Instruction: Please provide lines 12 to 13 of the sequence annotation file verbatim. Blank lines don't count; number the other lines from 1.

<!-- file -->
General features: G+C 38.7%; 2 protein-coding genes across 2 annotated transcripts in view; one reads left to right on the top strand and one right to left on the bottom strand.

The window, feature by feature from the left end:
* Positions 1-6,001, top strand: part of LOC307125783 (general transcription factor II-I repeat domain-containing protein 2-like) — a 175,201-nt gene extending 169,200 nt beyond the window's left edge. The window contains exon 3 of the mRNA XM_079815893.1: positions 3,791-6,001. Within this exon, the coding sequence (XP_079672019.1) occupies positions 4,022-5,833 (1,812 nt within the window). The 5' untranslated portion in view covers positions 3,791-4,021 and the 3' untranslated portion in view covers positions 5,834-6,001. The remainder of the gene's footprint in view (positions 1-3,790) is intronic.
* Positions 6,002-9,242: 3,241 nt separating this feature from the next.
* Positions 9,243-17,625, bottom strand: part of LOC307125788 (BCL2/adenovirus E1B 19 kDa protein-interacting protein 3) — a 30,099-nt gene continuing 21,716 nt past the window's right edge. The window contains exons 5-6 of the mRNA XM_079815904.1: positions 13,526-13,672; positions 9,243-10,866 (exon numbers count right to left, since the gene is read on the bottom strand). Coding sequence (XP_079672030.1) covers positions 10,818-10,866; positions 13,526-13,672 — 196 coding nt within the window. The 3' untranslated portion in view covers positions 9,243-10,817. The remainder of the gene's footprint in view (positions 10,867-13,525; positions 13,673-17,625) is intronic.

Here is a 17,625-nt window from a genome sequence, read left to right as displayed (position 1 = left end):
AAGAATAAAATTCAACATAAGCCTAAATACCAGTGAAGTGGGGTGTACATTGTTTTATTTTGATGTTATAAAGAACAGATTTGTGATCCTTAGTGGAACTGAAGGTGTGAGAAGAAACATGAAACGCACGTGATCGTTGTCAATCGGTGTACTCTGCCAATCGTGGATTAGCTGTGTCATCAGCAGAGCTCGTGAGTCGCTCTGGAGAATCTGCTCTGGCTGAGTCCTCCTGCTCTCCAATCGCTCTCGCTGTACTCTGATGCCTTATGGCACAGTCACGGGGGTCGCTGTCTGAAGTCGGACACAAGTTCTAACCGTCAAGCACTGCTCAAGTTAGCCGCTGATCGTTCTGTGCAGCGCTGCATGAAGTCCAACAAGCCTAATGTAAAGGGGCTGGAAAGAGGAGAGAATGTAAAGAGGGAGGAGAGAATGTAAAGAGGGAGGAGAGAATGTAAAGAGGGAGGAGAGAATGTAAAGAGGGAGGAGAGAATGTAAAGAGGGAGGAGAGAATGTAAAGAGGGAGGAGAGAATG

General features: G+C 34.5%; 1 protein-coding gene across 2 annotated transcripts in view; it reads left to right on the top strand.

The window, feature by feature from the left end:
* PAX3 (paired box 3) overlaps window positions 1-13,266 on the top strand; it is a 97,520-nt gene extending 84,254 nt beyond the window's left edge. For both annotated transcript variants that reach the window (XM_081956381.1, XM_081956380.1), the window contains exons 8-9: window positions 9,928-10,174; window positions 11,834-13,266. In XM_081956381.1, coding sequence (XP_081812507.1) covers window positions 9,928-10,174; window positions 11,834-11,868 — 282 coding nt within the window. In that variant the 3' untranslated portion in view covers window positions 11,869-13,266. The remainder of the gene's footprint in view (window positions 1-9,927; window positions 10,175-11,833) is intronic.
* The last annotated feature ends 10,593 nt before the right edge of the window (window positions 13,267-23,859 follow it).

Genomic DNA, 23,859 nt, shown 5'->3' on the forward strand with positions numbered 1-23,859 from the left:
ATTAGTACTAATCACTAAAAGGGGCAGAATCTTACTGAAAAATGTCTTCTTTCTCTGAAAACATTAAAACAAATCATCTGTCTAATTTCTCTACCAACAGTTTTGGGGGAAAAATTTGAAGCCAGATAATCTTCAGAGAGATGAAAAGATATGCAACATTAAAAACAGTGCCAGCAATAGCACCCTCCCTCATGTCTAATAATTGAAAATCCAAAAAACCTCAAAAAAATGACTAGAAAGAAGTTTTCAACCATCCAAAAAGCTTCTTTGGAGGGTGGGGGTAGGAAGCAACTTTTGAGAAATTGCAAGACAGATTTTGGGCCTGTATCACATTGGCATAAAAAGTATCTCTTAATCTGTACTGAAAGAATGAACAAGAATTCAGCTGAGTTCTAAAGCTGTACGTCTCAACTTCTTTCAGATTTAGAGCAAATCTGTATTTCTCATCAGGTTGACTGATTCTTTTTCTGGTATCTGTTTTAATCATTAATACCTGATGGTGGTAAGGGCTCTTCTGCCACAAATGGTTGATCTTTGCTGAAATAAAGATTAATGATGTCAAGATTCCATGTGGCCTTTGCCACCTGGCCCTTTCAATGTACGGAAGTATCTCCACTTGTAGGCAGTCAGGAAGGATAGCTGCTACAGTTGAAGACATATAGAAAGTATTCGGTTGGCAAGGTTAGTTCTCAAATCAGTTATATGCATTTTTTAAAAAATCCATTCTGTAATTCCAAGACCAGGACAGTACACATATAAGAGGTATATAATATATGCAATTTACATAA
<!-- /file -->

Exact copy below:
Genomic DNA, 23,859 nt, shown 5'->3' on the forward strand with positions numbered 1-23,859 from the left:
ATTAGTACTAATCACTAAAAGGGGCAGAATCTTACTGAAAAATGTCTTCTTTCTCTGAAAACATTAAAACAAATCATCTGTCTAATTTCTCTACCAACAGTTTTGGGGGAAAAATTTGAAGCCAGATAATCTTCAGAGAGATGAAAAGATATGCAACATTAAAAACAGTGCCAGCAATAGCACCCTCCCTCATGTCTAATAATTGAAAATCCAAAAAACCTCAAAAAAATGACTAGAAAGAAGTTTTCAACCATCCAAAAAGCTTCTTTGGAGGGTGGGGGTAGGAAGCAACTTTTGAGAAATTGCAAGACAGATTTTGGGCCTGTATCACATTGGCATAAAAAGTATCTCTTAATCTGTACTGAAAGAATGAACAAGAATTCAGCTGAGTTCTAAAGCTGTACGTCTCAACTTCTTTCAGATTTAGAGCAAATCTGTATTTCTCATCAGGTTGACTGATTCTTTTTCTGGTATCTGTTTTAATCATTAATACCTGATGGTGGTAAGGGCTCTTCTGCCACAAATGGTTGATCTTTGCTGAAATAAAGATTAATGATGTCAAGATTCCATGTGGCCTTTGCCACCTGGCCCTTTCAATGTACGGAAGTATCTCCACTTGTAGGCAGTCAGGAAGGATAGCTGCTACAGTTGAAGACATATAGAAAGTATTCGGTTGGCAAGGTTAGTTCTCAAATCAGTTATATGCATTTTTTAAAAAATCCATTCTGTAATTCCAAGACCAGGACAGTACACATATAAGAGGTATATAATATATGCAATTTACATAA